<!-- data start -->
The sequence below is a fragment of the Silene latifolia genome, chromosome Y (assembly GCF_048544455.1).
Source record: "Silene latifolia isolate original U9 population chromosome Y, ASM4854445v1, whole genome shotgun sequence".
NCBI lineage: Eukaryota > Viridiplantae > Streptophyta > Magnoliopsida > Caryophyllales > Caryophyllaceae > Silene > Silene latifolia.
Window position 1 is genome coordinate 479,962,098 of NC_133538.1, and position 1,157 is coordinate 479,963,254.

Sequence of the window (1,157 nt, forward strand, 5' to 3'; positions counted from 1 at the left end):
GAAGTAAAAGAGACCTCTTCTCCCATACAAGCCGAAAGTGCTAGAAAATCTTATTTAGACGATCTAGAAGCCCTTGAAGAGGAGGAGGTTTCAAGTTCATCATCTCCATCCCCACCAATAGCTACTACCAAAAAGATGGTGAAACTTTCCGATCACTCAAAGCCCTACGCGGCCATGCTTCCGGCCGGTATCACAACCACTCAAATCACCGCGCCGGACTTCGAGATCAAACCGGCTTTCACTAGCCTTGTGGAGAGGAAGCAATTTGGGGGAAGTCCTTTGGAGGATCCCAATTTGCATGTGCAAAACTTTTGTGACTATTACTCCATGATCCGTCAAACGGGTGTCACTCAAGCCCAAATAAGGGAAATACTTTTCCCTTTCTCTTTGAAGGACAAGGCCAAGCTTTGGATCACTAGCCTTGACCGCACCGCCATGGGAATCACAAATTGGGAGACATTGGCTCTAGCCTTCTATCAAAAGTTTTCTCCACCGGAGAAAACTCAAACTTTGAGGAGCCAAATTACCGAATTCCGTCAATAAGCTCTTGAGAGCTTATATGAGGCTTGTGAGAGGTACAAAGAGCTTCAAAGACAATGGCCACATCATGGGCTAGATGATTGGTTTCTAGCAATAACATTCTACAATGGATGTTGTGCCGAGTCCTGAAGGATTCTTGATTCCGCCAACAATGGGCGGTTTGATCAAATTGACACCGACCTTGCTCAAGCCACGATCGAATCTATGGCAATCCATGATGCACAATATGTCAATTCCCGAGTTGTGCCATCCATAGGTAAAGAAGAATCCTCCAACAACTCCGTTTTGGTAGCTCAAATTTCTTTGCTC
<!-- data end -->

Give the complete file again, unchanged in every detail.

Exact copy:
The sequence below is a fragment of the Silene latifolia genome, chromosome Y (assembly GCF_048544455.1).
Source record: "Silene latifolia isolate original U9 population chromosome Y, ASM4854445v1, whole genome shotgun sequence".
NCBI lineage: Eukaryota > Viridiplantae > Streptophyta > Magnoliopsida > Caryophyllales > Caryophyllaceae > Silene > Silene latifolia.
Window position 1 is genome coordinate 479,962,098 of NC_133538.1, and position 1,157 is coordinate 479,963,254.

Sequence of the window (1,157 nt, forward strand, 5' to 3'; positions counted from 1 at the left end):
GAAGTAAAAGAGACCTCTTCTCCCATACAAGCCGAAAGTGCTAGAAAATCTTATTTAGACGATCTAGAAGCCCTTGAAGAGGAGGAGGTTTCAAGTTCATCATCTCCATCCCCACCAATAGCTACTACCAAAAAGATGGTGAAACTTTCCGATCACTCAAAGCCCTACGCGGCCATGCTTCCGGCCGGTATCACAACCACTCAAATCACCGCGCCGGACTTCGAGATCAAACCGGCTTTCACTAGCCTTGTGGAGAGGAAGCAATTTGGGGGAAGTCCTTTGGAGGATCCCAATTTGCATGTGCAAAACTTTTGTGACTATTACTCCATGATCCGTCAAACGGGTGTCACTCAAGCCCAAATAAGGGAAATACTTTTCCCTTTCTCTTTGAAGGACAAGGCCAAGCTTTGGATCACTAGCCTTGACCGCACCGCCATGGGAATCACAAATTGGGAGACATTGGCTCTAGCCTTCTATCAAAAGTTTTCTCCACCGGAGAAAACTCAAACTTTGAGGAGCCAAATTACCGAATTCCGTCAATAAGCTCTTGAGAGCTTATATGAGGCTTGTGAGAGGTACAAAGAGCTTCAAAGACAATGGCCACATCATGGGCTAGATGATTGGTTTCTAGCAATAACATTCTACAATGGATGTTGTGCCGAGTCCTGAAGGATTCTTGATTCCGCCAACAATGGGCGGTTTGATCAAATTGACACCGACCTTGCTCAAGCCACGATCGAATCTATGGCAATCCATGATGCACAATATGTCAATTCCCGAGTTGTGCCATCCATAGGTAAAGAAGAATCCTCCAACAACTCCGTTTTGGTAGCTCAAATTTCTTTGCTC